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The Kings defense is a total disaster

How can Michael Malone fix it?

Kyle Terada-USA TODAY Sports

After Saturday's loss to the Blazers, the Sacramento Kings now rank No. 30 in defensive rating. Dead last in the NBA. The Kings literally went from top-10 in defensive rebounding to No. 22 overnight -- giving up 19 offensive rebounds will do that this early in the season. Teams are shooting 42 percent on three-pointers against Sacramento; that's No. 29 in the league. It's not much better inside the arc: opponents are shooting .496 on twos, No. 21 in the league.

On Saturday, the Kings actually looked like they had figured out how to defend the three-point line. That lasted one half. In the first quarter, the Blazers didn't get off any open three-pointers; Dorell Wright finally hit a contested one over Ben McLemore at the end of the quarter. The second quarter continued similarly: the Kings persistently ran the Blazers off of the three-point line, forcing shooters to put the ball on the deck and look for another shot. That sometimes lead to an open shot for LaMarcus Aldridge or Robin Lopez as the help defense reacted. But it didn't kill the Kings. It was certainly better than the alternative. The Blazers did hit some in the second (3-7), but they were usually tough makes.

Everything fell apart after halftime. Portland ended up taking 12 threes in the second half vs. eight in the first; many of them were open due to poor transition defense, mindless switches and general inability to follow shooters off the ball. The switching seemed to be part of the team's strategy to prevent open threes. But more often than not, it resulted in bad mismatches or confusion. (The play in which McLemore and Greivis Vasquez both followed a wing cutting through and leaving Mo Williams -- who had the ball -- by himself stands out, obviously.) DeMarcus Cousins ended up having a stellar line of production, but he's guilty of failing to come out on open shooters. He's been doing a lot on defense. But that needs to be part of it, too. Force the shooter to put the ball down or make a pass. Even if he ends up getting his team an easy two, you've prevented an easy three.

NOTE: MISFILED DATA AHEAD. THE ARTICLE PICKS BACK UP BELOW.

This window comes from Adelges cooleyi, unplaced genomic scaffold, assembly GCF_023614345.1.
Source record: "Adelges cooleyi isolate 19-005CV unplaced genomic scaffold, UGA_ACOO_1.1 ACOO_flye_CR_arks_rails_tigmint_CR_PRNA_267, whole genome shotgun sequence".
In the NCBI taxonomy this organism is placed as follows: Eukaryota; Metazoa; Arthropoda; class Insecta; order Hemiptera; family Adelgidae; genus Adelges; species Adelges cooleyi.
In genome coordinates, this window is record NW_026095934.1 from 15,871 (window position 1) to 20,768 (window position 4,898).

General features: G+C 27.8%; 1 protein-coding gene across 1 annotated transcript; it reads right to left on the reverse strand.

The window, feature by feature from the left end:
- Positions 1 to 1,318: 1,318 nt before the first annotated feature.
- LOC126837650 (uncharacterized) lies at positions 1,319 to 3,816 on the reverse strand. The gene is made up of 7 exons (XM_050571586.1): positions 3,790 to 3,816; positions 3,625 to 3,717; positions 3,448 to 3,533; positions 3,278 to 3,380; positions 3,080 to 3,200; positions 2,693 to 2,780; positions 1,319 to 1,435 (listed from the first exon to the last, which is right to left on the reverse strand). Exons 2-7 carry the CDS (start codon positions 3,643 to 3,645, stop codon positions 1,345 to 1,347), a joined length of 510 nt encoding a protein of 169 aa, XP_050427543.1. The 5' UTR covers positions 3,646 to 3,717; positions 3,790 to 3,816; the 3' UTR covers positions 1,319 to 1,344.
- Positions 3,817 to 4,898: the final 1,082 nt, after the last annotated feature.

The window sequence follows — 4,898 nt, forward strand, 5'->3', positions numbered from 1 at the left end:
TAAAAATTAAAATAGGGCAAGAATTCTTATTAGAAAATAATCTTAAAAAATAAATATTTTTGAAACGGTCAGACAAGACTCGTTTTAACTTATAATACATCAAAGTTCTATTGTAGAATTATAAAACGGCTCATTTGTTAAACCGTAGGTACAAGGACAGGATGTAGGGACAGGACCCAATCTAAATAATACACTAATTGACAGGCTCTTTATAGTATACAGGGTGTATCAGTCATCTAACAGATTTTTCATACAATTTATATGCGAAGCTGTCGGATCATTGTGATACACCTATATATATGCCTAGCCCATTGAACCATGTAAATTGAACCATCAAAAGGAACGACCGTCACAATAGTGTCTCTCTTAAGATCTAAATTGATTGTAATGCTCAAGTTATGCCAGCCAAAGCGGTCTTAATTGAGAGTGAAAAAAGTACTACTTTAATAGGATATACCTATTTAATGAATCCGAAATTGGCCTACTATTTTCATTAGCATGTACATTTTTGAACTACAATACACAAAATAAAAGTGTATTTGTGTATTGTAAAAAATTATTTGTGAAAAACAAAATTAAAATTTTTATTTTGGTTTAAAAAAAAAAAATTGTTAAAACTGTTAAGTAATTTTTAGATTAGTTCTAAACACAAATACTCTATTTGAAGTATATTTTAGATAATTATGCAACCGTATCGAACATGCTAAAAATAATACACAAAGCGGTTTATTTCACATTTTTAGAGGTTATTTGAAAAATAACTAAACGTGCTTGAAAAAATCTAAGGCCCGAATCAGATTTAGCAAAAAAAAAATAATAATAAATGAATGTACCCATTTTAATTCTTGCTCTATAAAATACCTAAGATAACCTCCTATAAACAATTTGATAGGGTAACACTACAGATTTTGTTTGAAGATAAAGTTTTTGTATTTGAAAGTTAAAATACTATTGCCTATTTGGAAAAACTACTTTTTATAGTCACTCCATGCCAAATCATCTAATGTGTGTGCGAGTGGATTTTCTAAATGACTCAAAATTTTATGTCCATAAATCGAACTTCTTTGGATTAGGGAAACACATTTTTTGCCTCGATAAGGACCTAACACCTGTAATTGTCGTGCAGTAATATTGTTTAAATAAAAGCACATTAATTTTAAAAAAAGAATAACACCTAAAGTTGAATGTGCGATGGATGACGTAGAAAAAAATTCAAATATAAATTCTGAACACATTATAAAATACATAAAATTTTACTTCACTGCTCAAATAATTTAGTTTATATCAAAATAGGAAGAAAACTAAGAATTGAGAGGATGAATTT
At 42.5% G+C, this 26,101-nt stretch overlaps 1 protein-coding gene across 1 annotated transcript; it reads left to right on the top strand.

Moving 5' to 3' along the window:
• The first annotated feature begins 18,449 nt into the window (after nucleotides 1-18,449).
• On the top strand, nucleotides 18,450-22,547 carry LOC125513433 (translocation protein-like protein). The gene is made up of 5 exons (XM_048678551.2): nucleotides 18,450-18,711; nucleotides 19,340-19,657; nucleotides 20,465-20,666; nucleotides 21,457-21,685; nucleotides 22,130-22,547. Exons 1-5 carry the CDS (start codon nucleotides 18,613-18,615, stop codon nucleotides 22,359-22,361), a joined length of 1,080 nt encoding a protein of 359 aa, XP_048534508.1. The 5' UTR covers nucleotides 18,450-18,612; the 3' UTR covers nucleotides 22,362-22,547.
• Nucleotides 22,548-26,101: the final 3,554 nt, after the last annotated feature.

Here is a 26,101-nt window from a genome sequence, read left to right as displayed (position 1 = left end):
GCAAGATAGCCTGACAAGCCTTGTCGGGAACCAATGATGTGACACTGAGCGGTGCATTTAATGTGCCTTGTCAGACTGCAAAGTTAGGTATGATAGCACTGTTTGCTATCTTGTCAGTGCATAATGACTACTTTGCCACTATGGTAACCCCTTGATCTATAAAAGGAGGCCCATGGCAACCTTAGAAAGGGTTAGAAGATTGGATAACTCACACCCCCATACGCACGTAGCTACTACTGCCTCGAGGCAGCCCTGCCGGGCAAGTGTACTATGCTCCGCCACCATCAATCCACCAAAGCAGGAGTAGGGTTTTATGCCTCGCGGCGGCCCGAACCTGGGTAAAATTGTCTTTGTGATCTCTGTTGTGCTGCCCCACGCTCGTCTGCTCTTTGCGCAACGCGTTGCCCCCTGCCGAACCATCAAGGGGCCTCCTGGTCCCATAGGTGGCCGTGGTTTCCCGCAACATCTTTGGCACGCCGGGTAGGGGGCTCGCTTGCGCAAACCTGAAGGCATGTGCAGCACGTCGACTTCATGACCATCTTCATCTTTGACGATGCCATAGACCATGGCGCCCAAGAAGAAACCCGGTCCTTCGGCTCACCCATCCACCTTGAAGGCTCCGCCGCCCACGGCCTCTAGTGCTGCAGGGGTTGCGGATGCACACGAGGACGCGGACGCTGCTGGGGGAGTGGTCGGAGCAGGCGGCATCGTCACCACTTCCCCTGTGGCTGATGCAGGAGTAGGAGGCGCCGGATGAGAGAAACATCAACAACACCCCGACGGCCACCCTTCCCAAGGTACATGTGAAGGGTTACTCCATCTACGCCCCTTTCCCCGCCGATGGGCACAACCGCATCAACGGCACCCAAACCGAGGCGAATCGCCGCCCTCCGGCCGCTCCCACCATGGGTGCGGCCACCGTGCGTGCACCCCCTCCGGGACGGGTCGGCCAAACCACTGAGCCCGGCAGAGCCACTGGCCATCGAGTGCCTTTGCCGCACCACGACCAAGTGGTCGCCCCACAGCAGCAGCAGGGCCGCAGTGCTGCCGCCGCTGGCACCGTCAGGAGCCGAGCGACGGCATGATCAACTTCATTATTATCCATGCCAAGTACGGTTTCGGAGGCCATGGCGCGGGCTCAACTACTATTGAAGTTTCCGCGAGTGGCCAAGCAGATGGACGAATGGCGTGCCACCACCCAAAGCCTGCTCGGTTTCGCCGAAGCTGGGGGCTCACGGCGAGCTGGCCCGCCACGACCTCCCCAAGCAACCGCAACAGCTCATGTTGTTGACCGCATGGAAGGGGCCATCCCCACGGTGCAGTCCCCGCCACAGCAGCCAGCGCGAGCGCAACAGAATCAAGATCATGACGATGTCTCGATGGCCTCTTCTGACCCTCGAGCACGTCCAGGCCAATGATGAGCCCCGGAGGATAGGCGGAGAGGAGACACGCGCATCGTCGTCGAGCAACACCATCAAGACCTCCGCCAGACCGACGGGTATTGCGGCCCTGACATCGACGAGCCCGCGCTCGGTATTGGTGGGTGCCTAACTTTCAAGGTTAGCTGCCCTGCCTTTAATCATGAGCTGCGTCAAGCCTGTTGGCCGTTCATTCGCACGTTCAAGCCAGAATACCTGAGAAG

The defensive problems aren't just there, of course. We all remember Jeff Teague carving up Vasquez last week. Aldridge went nuts on Saturday after Patrick Patterson held him in check most of Friday's game. Jason Thompson has been pretty brutal defensively, though he's rebounded well. Patterson has good moments and bad moments; more than anything, he lacks length and doesn't make up for it with quick hands or great quickness. (I tend to think Carl Landry makes up for his length deficiencies with strength and agility. Chuck Hayes: strength and smarts. Definitely not agility.)

The Kings would be better defensively, I think, if Luc Richard Mbah a Moute and Hayes replaced Johnny Salmons and Patterson in the starting lineup. McLemore in place of Marcus Thornton might boost the team's chances of preventing backcourt outbursts, too. Mbah a Moute and Hayes are both offensive problems, though; Cousins and company aren't good enough to go 3-on-5 on one end. I think Hayes will remain deeper in the rotation for now, but it's time for Mbah a Moute to spring into action. I'm not convinced J.T. is playing well enough to deserve more minutes than Patterson, and I'm not sure he'd help much in a different role.

The offense needs work, too, and that's where Isaiah Thomas and Jimmer Fredette potentially come into play. There are a lot of moving parts Michael Malone needs to consider as he switches up his starting five and rotation. I'm not sure there's a great answer for any of it.

For the sake of conversation, I'd start Vasquez-McLemore-Mbah a Moute-Patterson-Cousins and play lots of Isaiah-Outlaw (primarily at PF)-Jimmer-Thompson and a little Thornton (three-guard lineups where you can try to hide him) and some situational Hayes and absolutely no Salmons. And I look at that and I know even that isn't going to come close to fixing things.

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